Substantial commitments to emissions reduction that are met

4) Strict fulfilment by 2012 of the commitments[5] of the developed countries to reduce greenhouse gas emissions by at least by 5% below the 1990 levels. It is unacceptable that the countries that polluted the planet throughout the course of history make statements about larger reductions in the future while not complying with their present commitments.

5) Establish new minimum commitments for the developed countries of greenhouse gas emission reduction of 40% by 2020 and 90% by for 2050, taking as a starting point 1990 emission levels. These minimum commitments must be met internally in developed countries and not through flexible market mechanisms that allow for the purchase of certified emissions reduction certificates to continue polluting in their own country. Likewise, monitoring mechanisms must be established for the measuring, reporting and verifying that are transparent and accessible to the public, to guarantee the compliance of commitments.

6) Developing countries not responsible for the historical pollution must preserve the necessary space to implement an alternative and sustainable form of development that does not repeat the mistakes of savage industrialisation that has brought us to the current situation. To ensure this process, developing countries need, as a prerequisite, finance and technology transfer.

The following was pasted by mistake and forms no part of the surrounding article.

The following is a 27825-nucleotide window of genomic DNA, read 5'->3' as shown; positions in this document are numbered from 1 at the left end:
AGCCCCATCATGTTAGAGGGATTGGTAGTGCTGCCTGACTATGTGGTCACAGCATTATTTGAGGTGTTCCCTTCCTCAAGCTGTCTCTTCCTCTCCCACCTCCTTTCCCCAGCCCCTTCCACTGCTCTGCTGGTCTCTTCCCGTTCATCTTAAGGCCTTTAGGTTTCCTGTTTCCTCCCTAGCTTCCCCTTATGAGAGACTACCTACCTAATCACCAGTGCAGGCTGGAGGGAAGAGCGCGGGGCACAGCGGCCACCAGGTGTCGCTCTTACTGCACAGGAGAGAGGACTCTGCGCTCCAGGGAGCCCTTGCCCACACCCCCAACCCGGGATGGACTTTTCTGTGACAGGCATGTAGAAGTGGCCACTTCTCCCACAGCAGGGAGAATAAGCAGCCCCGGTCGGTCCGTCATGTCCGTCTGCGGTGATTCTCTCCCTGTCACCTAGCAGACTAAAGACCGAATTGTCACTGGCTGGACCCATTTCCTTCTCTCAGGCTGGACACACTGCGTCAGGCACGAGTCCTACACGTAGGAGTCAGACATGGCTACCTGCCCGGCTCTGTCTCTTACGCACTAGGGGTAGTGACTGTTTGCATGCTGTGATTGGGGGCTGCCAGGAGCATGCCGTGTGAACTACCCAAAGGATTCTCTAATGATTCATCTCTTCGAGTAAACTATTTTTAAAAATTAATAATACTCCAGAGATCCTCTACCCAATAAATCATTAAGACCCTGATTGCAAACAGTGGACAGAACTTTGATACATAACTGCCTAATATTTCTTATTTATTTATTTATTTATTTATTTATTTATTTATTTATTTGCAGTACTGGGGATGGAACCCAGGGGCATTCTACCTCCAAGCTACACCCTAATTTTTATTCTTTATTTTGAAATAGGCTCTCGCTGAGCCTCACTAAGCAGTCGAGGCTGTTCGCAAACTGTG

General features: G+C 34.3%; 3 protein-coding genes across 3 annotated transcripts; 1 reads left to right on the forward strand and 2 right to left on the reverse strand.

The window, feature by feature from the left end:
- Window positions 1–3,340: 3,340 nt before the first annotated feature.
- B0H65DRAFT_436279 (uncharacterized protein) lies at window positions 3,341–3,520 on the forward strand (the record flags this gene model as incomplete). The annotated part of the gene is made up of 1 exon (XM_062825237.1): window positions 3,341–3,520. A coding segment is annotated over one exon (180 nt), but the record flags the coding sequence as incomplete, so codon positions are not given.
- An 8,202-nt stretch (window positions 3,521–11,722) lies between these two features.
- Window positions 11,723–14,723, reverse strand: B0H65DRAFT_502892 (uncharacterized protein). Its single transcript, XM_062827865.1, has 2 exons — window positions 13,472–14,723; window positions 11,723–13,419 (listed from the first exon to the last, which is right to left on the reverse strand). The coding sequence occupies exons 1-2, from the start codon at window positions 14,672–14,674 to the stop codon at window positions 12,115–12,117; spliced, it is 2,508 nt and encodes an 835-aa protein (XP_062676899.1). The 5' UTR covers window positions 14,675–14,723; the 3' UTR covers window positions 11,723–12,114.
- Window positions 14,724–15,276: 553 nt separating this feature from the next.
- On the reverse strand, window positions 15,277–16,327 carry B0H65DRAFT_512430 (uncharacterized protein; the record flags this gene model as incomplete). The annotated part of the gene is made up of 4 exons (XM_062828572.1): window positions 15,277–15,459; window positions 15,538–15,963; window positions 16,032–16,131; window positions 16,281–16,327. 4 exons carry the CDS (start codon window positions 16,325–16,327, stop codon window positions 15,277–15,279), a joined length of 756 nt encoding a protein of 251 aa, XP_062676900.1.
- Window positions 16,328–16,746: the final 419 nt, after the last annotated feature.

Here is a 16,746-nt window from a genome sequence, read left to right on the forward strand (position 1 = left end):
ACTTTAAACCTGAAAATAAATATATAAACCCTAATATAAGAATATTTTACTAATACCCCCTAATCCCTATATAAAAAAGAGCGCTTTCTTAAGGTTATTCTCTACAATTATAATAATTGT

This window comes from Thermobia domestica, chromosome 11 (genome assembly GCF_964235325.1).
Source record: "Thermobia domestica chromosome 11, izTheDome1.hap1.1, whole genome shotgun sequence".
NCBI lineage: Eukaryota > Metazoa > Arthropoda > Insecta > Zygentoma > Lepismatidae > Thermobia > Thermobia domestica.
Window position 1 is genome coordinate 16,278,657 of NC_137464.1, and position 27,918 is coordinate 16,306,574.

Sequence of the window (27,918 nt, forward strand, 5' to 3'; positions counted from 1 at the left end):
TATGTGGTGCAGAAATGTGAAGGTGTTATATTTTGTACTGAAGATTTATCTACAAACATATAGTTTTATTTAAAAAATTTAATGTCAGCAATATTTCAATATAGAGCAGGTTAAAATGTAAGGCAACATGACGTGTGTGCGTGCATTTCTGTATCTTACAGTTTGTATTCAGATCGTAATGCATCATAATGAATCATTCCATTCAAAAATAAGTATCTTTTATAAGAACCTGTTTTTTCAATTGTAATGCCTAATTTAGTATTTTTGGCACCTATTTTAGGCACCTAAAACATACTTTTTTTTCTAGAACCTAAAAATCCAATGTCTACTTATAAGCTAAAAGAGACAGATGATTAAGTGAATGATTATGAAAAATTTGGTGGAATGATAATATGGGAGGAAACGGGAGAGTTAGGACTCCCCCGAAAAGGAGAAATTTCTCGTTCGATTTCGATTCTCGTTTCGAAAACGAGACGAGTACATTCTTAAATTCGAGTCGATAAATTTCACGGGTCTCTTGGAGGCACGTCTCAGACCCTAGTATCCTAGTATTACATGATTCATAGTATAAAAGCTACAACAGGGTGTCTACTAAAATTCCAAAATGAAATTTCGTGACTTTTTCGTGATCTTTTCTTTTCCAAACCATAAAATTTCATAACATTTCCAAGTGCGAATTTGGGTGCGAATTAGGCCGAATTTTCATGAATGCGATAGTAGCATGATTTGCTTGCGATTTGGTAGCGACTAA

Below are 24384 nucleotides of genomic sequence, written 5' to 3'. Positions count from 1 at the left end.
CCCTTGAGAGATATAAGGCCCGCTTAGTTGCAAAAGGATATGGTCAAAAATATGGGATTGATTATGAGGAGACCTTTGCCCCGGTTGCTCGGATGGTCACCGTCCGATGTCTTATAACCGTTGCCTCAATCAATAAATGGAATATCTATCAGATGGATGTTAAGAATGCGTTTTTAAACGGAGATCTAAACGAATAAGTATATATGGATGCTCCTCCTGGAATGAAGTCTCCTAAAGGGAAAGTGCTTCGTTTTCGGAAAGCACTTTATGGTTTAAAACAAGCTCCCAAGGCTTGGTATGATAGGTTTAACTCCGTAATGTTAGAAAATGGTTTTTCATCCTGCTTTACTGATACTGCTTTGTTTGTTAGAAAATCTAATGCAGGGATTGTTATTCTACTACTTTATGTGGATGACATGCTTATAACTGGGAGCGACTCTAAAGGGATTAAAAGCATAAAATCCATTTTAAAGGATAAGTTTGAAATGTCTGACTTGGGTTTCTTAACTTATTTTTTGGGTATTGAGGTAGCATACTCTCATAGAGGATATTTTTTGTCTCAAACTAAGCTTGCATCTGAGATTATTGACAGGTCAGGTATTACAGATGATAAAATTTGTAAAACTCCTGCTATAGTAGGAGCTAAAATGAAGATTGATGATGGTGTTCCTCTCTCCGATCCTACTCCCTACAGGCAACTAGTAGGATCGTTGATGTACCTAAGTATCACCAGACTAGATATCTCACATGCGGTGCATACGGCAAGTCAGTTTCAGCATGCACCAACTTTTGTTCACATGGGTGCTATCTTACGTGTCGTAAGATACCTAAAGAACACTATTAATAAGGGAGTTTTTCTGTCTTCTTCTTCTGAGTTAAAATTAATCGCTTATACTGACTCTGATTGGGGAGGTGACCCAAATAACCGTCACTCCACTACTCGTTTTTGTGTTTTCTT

An Integral Financial Mechanism to address ecological debt

7) Acknowledging the historical ecological debt that they owe to the planet, developed countries must create an Integral Financial Mechanism to support developing countries in: implementation of their plans and programmes for adaptation to and mitigation of climate change; the innovation, development and transfer of technology; in the preservation and improvement of the sinks and reservoirs; response actions to the serious natural disasters caused by climate change; and the carrying out of sustainable and eco-friendly development plans.